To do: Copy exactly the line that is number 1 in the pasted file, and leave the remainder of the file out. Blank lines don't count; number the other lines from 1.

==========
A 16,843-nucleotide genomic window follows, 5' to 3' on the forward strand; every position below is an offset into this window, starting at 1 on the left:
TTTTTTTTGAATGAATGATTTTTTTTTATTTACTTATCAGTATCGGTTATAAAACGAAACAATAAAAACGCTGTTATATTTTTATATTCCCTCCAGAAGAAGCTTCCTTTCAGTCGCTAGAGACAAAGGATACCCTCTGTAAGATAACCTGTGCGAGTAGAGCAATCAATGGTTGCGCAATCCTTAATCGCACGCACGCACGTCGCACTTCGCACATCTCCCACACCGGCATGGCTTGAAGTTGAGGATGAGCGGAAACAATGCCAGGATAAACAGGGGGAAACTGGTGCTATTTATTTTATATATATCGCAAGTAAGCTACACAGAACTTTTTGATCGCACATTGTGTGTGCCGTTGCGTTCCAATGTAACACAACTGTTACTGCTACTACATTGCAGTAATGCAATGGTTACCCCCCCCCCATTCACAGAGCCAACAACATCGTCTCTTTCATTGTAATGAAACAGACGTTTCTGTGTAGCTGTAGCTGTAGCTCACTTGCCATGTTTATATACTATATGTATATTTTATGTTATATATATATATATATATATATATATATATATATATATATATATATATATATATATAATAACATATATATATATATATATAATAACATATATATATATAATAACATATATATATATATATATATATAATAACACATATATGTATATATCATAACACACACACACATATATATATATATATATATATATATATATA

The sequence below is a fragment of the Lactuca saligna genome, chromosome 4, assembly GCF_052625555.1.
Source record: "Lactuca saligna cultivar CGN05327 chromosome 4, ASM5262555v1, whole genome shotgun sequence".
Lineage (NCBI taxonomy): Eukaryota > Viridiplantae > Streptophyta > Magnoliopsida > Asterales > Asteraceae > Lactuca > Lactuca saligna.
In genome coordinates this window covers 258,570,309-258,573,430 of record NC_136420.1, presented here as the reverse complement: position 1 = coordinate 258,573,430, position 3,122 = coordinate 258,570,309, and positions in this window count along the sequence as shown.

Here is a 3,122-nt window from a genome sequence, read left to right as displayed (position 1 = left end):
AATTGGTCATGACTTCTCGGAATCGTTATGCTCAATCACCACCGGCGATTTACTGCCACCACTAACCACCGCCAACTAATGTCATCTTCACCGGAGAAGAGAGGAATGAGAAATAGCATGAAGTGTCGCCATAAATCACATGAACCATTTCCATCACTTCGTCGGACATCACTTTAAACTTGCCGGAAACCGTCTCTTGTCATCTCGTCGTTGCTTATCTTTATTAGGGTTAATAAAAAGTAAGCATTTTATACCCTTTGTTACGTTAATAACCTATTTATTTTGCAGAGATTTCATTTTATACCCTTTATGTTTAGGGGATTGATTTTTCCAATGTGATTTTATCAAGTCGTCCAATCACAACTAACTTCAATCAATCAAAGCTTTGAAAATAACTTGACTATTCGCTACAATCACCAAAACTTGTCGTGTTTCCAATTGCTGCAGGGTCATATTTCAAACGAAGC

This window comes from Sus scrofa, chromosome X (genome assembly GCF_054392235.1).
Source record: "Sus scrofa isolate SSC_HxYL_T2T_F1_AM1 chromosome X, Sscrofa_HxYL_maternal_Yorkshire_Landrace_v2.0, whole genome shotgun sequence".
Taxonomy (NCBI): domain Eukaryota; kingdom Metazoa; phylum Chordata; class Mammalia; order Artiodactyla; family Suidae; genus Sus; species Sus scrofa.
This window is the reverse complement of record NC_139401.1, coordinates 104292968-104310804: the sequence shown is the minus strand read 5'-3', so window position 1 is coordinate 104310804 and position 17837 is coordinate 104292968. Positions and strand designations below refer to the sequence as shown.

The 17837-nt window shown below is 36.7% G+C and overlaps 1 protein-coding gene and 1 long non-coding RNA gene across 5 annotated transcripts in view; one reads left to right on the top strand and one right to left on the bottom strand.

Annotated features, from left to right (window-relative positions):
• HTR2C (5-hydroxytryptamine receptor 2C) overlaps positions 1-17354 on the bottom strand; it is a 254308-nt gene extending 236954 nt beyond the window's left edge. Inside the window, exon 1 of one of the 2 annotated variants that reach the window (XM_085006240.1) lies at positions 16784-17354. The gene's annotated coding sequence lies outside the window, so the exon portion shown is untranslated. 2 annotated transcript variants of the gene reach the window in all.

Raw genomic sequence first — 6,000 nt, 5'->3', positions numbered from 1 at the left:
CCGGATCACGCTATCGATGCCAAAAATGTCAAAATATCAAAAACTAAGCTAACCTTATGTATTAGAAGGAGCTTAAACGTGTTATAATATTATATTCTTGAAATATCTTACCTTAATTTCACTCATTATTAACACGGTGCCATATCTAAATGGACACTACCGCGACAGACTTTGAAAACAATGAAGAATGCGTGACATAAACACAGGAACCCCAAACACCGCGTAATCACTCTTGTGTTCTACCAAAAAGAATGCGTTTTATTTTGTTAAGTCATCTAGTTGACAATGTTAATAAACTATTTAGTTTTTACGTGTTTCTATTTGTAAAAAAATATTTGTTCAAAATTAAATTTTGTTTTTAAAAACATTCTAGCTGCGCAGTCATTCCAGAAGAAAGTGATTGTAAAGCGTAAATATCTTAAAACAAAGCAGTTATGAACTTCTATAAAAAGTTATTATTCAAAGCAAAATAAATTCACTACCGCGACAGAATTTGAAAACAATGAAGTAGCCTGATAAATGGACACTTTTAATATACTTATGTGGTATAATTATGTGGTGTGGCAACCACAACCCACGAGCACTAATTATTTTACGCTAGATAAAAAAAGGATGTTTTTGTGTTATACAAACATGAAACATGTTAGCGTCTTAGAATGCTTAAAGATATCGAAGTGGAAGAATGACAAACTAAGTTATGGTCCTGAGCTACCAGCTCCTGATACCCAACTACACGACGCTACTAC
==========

A 16,843-nucleotide genomic window follows, 5' to 3' on the forward strand; every position below is an offset into this window, starting at 1 on the left: